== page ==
Review K 2019 - Focus on functional surfaces

The application of a plasma layer can considerably increase the adhesive and sealing properties of plastic surfaces.
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3333 exhibitors from 63 nations, fully booked exhibition grounds, more than 224,000 visitors, 73.8 percent of whom came from abroad: the organisers of the world's largest plastics trade fair K 2019 can be satisfied - and so can the visitors who were interested in innovations in surface technology. One of the focal points was the integration of functions into the surface. In Düsseldorf, Germany Plasmatreat for example demonstrated "live" how the adhesive and sealing properties of plastic surfaces can be increased by plasma treatment. The application of the nanocoating can be integrated into the injection moulding line and ensures a metal-plastic bond that is as adhesive as it is media-tight. The result: the user can dispense with a primer. Plasmatreat sees typical applications in the manufacture of media-tight connectors and the production of hybrid components such as back-moulded emblems or structural components that have to meet high mechanical requirements.

Screen printing ink for printed electronics

At the K 2019, Pröll presented an extension of the Noriphan HTR N series. This deformable, directly sprayable, solvent-based, one-component screen printing ink system for film back-injection technology has been tried and tested for years. What is new is an opaque and carbon-free, thus non-conductive black ink for applications in printed electronics. The new screen printing ink was also developed with the IMSE technology of the Finnish manufacturer TactoTek in mind. It creates the prerequisite for integrating electronic components such as touch controls, sensors, lighting and antennas on a 2 to 3 mm thin, three-dimensionally shaped (plastic) surface.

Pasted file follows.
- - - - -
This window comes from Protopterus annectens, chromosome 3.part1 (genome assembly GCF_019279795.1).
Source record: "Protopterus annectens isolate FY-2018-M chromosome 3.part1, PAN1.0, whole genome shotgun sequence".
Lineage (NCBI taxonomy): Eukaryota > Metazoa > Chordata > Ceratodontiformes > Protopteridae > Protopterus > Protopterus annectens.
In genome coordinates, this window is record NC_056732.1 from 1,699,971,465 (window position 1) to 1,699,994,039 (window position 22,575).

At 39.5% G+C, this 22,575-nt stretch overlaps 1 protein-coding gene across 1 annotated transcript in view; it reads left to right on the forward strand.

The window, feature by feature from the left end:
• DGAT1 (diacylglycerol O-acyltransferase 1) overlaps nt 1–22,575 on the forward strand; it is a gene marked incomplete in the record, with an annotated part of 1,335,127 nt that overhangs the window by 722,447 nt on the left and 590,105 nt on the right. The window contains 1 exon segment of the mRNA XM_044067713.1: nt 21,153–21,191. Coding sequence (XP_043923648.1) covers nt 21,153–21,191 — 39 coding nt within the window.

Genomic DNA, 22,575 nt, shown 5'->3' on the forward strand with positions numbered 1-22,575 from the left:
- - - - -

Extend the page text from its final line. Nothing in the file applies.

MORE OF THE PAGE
Sensor integration already in the injection process

At the Wittmann-Battenfeld booth, the new IMD Varioform decoration process developed by Kurz was on display for the first time in conjunction with the sensor technology of the Kurz subsidiary PolyIC. In a single pass, a backing film was formed, back-injected, punched, decorated and equipped with touch sensors inside the injection mold. At the stand of Sumitomo (SHI) Demag, the latest developments in the IMD (In-Mould Decoration) process were presented. Here, Kurz also presented a multiple integration technology for sensors. This technology uses IMD technology to create backlit individual images with a length of over 900 millimetres during the injection moulding process.

Author(s): Gerald Scheffels

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